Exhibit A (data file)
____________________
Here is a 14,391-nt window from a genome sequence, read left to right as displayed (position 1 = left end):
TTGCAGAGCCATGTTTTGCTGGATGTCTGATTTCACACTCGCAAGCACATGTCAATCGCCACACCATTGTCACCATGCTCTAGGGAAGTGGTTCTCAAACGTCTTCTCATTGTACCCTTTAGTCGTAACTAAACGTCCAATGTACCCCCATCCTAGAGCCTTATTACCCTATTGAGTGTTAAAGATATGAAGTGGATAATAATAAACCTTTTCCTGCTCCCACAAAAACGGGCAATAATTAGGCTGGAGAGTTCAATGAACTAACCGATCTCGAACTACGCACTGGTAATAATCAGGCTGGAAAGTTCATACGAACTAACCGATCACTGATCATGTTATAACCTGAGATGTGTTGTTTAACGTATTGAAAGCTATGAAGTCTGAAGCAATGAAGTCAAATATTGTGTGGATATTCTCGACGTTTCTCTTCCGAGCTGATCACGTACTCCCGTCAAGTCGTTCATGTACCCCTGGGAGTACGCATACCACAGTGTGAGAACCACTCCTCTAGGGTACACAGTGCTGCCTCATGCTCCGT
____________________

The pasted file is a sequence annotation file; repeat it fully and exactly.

Here is a 14,391-nt window from a genome sequence, read left to right as displayed (position 1 = left end):
TTGCAGAGCCATGTTTTGCTGGATGTCTGATTTCACACTCGCAAGCACATGTCAATCGCCACACCATTGTCACCATGCTCTAGGGAAGTGGTTCTCAAACGTCTTCTCATTGTACCCTTTAGTCGTAACTAAACGTCCAATGTACCCCCATCCTAGAGCCTTATTACCCTATTGAGTGTTAAAGATATGAAGTGGATAATAATAAACCTTTTCCTGCTCCCACAAAAACGGGCAATAATTAGGCTGGAGAGTTCAATGAACTAACCGATCTCGAACTACGCACTGGTAATAATCAGGCTGGAAAGTTCATACGAACTAACCGATCACTGATCATGTTATAACCTGAGATGTGTTGTTTAACGTATTGAAAGCTATGAAGTCTGAAGCAATGAAGTCAAATATTGTGTGGATATTCTCGACGTTTCTCTTCCGAGCTGATCACGTACTCCCGTCAAGTCGTTCATGTACCCCTGGGAGTACGCATACCACAGTGTGAGAACCACTCCTCTAGGGTACACAGTGCTGCCTCATGCTCCGT